# Probability Inequalities – How to Prove Given Inequality in Self-Study

probability-inequalitiesself-study

For any nonnegative random variable $$X$$ independent of $$U$$ where $$U \sim \operatorname{Uniform}(-t,t)$$ and any $$t\ge 0,$$

$$P(X+U\ge t)\le\frac{E(X)}{2t}.$$

Any hints to prove this inequality?

It's convenient to define $$U$$ once and for all to be a uniform variable on the interval $$[-1,1]$$ and simply multiply it by $$t$$ to produce the $$U$$ used in the question.

Two useful, easily proven, but not widely known facts about random variables $$X$$ in general are

1. No matter what the distribution function (CDF) $$F_X$$ of $$X$$ might be, the random variable $$X + tU$$ is absolutely continuous with a density function $$f_{X+tU}(y) = \frac{1}{2t}\left(F_X(y+t) - F_X(y-t)\right).$$ There are many ways to prove this, as explained at https://stats.stackexchange.com/a/43075/919 (which concerns sums of the closely related uniform variable supported on $$[0,1]$$).

2. The expectation of any non-negative random variable $$X$$ with CDF $$F_X$$ equals $$E[X] = \int_0^\infty \left[1 - F_X(x)\right]\,\mathrm{d} x.$$ This is repeatedly demonstrated in many threads here on CV; one is Expectation of a function of a random variable from CDF. They all amount to performing an integration by parts.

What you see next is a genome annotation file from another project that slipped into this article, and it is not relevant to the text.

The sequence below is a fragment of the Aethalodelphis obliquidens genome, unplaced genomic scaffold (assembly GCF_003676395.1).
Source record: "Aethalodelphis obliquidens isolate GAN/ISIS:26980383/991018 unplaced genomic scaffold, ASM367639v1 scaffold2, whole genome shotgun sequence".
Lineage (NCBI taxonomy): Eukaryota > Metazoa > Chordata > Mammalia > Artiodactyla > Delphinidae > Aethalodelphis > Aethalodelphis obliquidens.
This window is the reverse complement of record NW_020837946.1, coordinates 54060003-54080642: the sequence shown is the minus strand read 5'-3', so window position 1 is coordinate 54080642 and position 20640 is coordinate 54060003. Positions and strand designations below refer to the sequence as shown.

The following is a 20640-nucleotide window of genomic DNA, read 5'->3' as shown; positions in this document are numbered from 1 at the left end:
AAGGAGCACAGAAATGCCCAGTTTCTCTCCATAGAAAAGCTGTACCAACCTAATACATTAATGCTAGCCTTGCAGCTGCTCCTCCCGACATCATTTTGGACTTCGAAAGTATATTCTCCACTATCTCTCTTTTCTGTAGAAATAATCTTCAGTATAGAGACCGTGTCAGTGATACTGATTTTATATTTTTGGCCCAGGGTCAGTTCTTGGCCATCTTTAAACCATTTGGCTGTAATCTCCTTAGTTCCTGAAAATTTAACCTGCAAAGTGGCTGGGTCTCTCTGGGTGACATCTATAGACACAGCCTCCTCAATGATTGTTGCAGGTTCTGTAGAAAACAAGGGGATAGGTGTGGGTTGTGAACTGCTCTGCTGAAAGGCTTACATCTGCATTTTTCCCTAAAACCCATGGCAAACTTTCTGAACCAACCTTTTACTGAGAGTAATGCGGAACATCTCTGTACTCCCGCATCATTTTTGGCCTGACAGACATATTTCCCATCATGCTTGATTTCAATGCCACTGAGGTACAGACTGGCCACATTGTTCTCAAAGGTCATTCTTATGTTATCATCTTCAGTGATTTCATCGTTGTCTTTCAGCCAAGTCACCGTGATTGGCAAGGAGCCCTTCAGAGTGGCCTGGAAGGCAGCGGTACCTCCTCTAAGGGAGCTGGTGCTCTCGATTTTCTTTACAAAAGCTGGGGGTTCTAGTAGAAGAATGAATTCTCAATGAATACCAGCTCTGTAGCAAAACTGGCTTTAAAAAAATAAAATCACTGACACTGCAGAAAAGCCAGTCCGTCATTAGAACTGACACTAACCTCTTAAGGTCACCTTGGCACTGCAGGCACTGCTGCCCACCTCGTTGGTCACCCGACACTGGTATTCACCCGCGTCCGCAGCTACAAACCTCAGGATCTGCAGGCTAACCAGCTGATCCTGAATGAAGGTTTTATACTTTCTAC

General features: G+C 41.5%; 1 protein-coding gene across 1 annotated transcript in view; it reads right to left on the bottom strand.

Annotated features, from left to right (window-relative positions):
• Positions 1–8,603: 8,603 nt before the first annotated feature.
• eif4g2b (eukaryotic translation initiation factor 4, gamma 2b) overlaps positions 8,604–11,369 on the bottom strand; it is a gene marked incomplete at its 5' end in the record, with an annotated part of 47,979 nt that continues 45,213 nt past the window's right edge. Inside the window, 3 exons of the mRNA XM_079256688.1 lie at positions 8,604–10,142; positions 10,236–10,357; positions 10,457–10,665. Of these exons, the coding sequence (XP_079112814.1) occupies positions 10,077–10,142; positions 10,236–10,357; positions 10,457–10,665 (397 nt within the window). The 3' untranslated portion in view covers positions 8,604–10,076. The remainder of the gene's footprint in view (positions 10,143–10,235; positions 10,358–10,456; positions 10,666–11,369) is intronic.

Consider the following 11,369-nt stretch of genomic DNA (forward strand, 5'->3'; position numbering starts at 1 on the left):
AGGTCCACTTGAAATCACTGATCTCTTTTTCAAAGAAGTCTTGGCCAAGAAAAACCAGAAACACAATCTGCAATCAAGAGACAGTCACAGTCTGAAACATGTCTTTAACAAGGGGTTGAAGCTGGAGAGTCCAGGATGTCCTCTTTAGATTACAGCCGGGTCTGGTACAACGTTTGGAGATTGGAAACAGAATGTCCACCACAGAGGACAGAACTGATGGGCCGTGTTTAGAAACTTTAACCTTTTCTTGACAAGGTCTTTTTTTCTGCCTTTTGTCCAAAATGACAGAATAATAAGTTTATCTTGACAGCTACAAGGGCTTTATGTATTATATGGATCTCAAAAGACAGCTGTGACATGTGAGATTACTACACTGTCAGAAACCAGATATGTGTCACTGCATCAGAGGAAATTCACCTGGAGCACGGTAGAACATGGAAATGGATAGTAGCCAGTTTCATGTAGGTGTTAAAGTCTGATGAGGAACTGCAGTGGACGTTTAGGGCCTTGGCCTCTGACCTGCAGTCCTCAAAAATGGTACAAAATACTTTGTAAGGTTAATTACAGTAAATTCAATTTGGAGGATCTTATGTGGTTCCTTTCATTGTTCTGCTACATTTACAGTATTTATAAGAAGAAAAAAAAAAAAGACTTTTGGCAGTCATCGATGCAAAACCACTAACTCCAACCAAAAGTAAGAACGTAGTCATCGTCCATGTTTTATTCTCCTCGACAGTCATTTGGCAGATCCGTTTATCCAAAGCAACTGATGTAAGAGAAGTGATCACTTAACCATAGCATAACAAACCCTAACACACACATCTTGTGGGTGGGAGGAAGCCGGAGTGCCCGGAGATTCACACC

With these facts in mind, evaluate the probability in the question as

\begin{aligned} \Pr(X + tU \gt t) &= \int_t^\infty f_{X+tU}(y)\,\mathrm{d}y \\ &= \frac{1}{2t}\int_t^\infty \left(F_X(y+t) - F_X(y-t)\right)\,\mathrm{d}y\\ &= \frac{1}{2t}\int_t^\infty \left( \left[1 - F_X(y-t)\right] - \left[1 - F_X(y+t)\right]\right)\,\mathrm{d}y\\ &= \frac{1}{2t}\left(\int_0^\infty \left[1 - F_X(x)\right]\,\mathrm{d}x - \int_{2t}^\infty \left[1 - F_X(x)\right]\,\mathrm{d}x\right)\\ &= \frac{1}{2t}\left(E[X] - \int_{2t}^\infty \left[1 - F_X(x)\right]\,\mathrm{d}x\right)\\ &\le \frac{1}{2t} E[X]. \end{aligned}

The justifications of these steps are (1) definition of density, (2) fact $$(1)$$ above, (3) algebra, (4) linearity of integration followed by changes of variables, (5) fact $$(2)$$ above, and (6) since $$1-F_X(x)$$ is a probability for all $$x,$$ it is never negative, whence its integral is non-negative.

Finally, $$\Pr(X + tU \ge t) = \Pr(X + tU \gt t)$$ because (as previously noted) the variable $$X + tU$$ is absolutely continuous, QED.

One thing I like about this way of proceeding is the insight it provides into the tightness of the inequality: the amount by which the probability (on the left hand side) falls short of $$E[X]/(2t)$$ (on the right hand side) is proportional to the integral of $$1-F_X$$ from $$2t$$ on up. Thus, for instance, when $$X$$ is bounded and $$2t$$ exceeds this bound, that integral is zero and the inequality becomes an equality.